The stool screening test for early cancer detection has reemerged. Cologuard requires the donation of a stool sample and does not require special dietary restrictions. It is 92% accurate for detecting cancer, but detected less than half of advanced precancerous lesions. Cost is about $600.

Qwest Labs has another test called the Septin-9. This blood test is very convenient, requires no dietary restrictions but is only 70% accurate. The cost is about $600.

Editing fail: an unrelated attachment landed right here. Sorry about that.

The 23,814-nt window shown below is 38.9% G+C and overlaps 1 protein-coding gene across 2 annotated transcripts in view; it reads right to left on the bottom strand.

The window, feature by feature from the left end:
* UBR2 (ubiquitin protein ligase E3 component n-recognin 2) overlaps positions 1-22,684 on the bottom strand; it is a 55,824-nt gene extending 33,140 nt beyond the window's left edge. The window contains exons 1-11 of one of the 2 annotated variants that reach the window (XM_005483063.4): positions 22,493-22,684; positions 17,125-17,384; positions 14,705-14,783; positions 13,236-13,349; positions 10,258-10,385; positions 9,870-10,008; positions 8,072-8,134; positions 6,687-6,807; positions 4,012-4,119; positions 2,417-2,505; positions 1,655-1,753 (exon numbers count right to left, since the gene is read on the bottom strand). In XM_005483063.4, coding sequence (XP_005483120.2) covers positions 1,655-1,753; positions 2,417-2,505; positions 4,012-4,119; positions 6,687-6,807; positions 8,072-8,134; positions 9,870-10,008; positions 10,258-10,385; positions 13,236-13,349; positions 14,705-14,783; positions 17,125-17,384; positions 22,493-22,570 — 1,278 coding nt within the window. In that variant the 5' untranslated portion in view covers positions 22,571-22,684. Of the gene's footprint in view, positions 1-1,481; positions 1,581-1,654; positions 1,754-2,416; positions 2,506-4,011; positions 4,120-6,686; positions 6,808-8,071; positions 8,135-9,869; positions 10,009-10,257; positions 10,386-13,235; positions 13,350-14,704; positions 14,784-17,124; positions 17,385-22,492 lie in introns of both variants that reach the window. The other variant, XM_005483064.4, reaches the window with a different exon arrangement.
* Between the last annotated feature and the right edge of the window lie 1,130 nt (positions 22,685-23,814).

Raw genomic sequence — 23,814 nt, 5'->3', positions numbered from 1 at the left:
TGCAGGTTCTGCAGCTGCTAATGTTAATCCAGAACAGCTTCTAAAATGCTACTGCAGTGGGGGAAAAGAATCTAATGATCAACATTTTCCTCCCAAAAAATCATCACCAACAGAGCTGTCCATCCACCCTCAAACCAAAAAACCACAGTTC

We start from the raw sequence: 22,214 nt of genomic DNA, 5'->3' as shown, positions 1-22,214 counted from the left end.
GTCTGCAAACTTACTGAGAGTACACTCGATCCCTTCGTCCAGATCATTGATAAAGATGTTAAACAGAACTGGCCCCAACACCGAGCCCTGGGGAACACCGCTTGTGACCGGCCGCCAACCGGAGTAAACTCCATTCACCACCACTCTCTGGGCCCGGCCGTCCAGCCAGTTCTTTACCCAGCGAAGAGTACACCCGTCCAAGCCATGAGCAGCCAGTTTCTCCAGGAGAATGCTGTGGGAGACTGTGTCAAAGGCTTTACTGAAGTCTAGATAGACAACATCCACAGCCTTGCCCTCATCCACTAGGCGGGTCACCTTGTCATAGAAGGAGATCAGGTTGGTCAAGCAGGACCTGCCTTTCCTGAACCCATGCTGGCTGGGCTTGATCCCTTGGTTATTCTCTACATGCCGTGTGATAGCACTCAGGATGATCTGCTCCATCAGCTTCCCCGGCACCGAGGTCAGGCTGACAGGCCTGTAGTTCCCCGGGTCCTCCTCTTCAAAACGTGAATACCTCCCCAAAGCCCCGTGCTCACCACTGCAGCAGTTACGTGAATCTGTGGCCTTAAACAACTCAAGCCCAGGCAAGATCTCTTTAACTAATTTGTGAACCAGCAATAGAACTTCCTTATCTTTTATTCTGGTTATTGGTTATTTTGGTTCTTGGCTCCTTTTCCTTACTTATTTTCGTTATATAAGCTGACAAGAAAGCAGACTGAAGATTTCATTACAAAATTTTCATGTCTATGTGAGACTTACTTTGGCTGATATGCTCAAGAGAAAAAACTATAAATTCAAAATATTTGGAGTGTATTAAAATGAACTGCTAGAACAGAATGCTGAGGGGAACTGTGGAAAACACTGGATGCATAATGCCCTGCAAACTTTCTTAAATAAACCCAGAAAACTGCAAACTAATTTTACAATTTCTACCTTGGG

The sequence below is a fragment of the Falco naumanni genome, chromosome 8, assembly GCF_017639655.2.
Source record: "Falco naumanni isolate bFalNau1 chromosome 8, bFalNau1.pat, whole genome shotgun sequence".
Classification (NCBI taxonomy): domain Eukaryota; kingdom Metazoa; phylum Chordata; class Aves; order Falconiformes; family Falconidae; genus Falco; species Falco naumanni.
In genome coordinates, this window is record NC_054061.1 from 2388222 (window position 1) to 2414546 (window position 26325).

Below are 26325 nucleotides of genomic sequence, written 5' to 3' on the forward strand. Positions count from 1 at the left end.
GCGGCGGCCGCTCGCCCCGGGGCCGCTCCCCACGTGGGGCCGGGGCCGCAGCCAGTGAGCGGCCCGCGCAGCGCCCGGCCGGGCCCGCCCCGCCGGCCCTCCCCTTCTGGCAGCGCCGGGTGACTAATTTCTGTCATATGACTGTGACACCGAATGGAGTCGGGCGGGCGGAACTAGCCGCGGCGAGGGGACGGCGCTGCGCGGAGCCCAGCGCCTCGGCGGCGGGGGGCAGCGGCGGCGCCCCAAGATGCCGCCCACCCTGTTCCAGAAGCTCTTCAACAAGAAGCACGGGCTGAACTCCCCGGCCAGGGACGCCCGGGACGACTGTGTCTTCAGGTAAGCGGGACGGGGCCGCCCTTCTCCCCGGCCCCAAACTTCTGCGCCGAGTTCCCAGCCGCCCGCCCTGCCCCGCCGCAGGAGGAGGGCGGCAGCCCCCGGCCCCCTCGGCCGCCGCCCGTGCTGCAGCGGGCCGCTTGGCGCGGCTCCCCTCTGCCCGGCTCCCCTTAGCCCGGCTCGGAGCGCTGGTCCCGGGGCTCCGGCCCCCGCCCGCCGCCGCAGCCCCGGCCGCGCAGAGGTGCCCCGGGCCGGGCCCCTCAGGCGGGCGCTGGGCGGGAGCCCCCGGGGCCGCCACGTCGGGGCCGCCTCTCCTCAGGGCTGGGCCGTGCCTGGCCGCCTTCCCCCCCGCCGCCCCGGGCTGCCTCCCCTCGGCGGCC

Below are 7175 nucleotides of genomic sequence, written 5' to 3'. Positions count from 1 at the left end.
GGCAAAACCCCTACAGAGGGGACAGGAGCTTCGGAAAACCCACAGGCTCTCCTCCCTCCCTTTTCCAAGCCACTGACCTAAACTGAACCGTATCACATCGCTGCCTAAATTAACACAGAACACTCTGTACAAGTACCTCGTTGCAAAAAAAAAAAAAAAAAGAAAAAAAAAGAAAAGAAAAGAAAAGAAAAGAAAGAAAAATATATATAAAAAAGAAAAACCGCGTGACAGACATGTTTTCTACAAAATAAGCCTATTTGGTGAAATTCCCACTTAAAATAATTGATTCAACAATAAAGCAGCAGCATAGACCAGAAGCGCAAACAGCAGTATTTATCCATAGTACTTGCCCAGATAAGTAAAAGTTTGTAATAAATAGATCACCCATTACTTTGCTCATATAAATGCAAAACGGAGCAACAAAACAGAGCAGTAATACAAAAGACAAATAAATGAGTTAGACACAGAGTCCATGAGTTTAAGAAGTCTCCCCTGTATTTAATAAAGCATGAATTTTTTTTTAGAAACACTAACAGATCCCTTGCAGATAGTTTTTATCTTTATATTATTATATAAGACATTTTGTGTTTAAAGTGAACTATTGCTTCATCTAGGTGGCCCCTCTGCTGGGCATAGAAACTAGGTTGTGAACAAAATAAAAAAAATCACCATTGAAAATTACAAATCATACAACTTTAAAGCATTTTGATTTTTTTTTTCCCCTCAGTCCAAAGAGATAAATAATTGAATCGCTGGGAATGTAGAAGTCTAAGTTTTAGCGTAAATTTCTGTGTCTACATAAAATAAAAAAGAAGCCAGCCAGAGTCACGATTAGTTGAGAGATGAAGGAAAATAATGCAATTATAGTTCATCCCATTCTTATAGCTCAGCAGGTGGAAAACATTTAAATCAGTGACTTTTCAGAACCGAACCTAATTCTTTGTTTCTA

The test I have used for years is the Fecal Immunochemical Test (FITs) and does not require special dietary preparation. This test is about 74% accurate and costs around $50.

Current guidelines by the American College of Gastroenterology recommend colonoscopy starting at age 50 and repeating every 10 years. When colonoscopy is not available or the patient declines the procedure, guidelines recommend annual fecal occult blood tests. Some guidelines now recommend computed tomography colonography every 5 years as another alternative test for average risk patients. Beware of the high radiation levels with this form of cancer screening